I love gardening questions. They allow me to virtually escape the stacks and spend the day mentally frolicking in a sunny, flower-filled yard. And with spring finally springing in so many places, yours is a timely query indeed.
It sounds like the weeds in question aren’t in your yard, Adriana, but perhaps you’re keen to remove a neighborhood eyesore. (If people actually still live in this house, though, you should probably have a chat before descending on their property with hoes and trowels.) It also sounds like you’re dealing with an advanced infestation. Even so, you probably know what I’m going to say first: The best way to deal with weeds is … weeding!
We recently found out that K-Cups, those single-serve thingers you use in your office's Keurig coffeemaker, create so much trash that debris from the ones sold just in the last year would circle the planet almost 11 times. And if that wasn't enough to drive you back to old-school percolators, try this on for size: Even the new "EcoCup," billed as a green K-Cup alternative, is pretty crappy for the environment.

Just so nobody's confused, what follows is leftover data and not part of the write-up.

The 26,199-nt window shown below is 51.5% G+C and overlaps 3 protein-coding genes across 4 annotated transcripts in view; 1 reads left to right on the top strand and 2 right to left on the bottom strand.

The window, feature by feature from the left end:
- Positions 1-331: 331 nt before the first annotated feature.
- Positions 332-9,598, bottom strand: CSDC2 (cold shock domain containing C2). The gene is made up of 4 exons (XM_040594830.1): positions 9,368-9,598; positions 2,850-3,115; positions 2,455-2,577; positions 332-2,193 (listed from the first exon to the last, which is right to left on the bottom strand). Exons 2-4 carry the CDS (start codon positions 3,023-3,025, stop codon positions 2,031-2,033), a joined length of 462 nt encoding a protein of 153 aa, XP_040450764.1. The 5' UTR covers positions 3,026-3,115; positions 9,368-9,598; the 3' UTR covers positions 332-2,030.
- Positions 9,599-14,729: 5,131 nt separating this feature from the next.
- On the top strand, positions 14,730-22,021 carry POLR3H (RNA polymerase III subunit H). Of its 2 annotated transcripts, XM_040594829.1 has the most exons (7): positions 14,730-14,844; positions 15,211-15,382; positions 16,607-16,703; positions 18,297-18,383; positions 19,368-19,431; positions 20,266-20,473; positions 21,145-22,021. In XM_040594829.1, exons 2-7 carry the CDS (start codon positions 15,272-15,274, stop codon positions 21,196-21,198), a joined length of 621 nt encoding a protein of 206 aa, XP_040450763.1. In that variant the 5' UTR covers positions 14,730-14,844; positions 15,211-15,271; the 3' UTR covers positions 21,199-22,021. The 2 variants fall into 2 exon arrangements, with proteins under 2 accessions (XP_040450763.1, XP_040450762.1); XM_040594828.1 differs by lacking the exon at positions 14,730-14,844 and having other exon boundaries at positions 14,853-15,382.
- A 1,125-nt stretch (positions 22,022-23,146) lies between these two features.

The EcoCup, made by coffee company Mother Parkers, is designed to work with Keurigs and to provide single servings of coffee grounds or tea with a slightly less disastrous environmental footprint. The main innovation? It's recyclable. But, uh, not that recyclable, according to Treehugger:
Given the recent ruckus about BPA-free plastic being not that safe after all, we get it if you’re resigned to drinking water straight out of clouds. But could there be another option?!
Hells yes -- and it doesn’t involve permanently tilting your neck skyward, either. Dryad Coffee made trees you can drink from ... or to be precise, olive wood and white oak travel mugs that are dishwasher safe, minimally porous, and free of the chemicals in plastic and metal cups.
Dryad is just wrapping up a successful Kickstarter campaign that’ll allow the brand to certify its wooden mugs with the Forest Stewardship Council, so you won’t be hydrating at the expense of old-growth forests. (You have three days left to make a $30 donation for a cup or $40 for a travel mug -- or less if you just want good karma.)